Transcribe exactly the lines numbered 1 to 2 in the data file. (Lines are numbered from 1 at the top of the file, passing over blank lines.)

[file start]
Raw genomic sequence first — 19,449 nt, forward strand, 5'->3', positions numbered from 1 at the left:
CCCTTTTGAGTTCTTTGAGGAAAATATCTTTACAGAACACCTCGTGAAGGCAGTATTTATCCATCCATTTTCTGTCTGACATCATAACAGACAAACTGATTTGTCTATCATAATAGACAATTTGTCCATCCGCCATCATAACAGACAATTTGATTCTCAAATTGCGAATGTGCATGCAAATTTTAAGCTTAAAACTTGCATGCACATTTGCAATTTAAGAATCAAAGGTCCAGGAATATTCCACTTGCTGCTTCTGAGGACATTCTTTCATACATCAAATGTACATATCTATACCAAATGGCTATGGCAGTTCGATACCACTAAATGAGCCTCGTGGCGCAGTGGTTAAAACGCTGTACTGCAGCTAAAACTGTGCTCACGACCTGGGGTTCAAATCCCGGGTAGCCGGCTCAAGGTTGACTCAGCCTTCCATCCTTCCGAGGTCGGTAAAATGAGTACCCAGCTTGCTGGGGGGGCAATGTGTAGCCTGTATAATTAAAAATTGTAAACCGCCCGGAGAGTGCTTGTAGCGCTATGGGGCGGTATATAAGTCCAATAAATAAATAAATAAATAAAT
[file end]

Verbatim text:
Raw genomic sequence first — 19,449 nt, forward strand, 5'->3', positions numbered from 1 at the left:
CCCTTTTGAGTTCTTTGAGGAAAATATCTTTACAGAACACCTCGTGAAGGCAGTATTTATCCATCCATTTTCTGTCTGACATCATAACAGACAAACTGATTTGTCTATCATAATAGACAATTTGTCCATCCGCCATCATAACAGACAATTTGATTCTCAAATTGCGAATGTGCATGCAAATTTTAAGCTTAAAACTTGCATGCACATTTGCAATTTAAGAATCAAAGGTCCAGGAATATTCCACTTGCTGCTTCTGAGGACATTCTTTCATACATCAAATGTACATATCTATACCAAATGGCTATGGCAGTTCGATACCACTAAATGAGCCTCGTGGCGCAGTGGTTAAAACGCTGTACTGCAGCTAAAACTGTGCTCACGACCTGGGGTTCAAATCCCGGGTAGCCGGCTCAAGGTTGACTCAGCCTTCCATCCTTCCGAGGTCGGTAAAATGAGTACCCAGCTTGCTGGGGGGGCAATGTGTAGCCTGTATAATTAAAAATTGTAAACCGCCCGGAGAGTGCTTGTAGCGCTATGGGGCGGTATATAAGTCCAATAAATAAATAAATAAATAAAT